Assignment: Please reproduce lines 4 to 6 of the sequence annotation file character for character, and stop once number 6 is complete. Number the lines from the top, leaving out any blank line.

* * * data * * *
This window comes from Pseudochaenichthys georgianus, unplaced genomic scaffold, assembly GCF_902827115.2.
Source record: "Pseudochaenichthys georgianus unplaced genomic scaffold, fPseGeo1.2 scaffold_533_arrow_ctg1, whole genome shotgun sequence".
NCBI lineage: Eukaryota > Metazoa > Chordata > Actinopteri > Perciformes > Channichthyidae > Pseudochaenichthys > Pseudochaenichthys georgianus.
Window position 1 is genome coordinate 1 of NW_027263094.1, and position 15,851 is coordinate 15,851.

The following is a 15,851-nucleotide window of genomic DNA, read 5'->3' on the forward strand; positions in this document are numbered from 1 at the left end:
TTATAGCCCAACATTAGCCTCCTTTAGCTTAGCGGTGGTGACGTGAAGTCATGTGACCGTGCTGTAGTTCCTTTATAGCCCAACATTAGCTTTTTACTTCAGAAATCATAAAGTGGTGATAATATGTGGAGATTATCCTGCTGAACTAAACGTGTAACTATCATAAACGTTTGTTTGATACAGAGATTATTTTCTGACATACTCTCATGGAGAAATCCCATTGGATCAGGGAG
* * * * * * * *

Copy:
Window position 1 is genome coordinate 1 of NW_027263094.1, and position 15,851 is coordinate 15,851.

The following is a 15,851-nucleotide window of genomic DNA, read 5'->3' on the forward strand; positions in this document are numbered from 1 at the left end:
TTATAGCCCAACATTAGCCTCCTTTAGCTTAGCGGTGGTGACGTGAAGTCATGTGACCGTGCTGTAGTTCCTTTATAGCCCAACATTAGCTTTTTACTTCAGAAATCATAAAGTGGTGATAATATGTGGAGATTATCCTGCTGAACTAAACGTGTAACTATCATAAACGTTTGTTTGATACAGAGATTATTTTCTGACATACTCTCATGGAGAAATCCCATTGGATCAGGGAG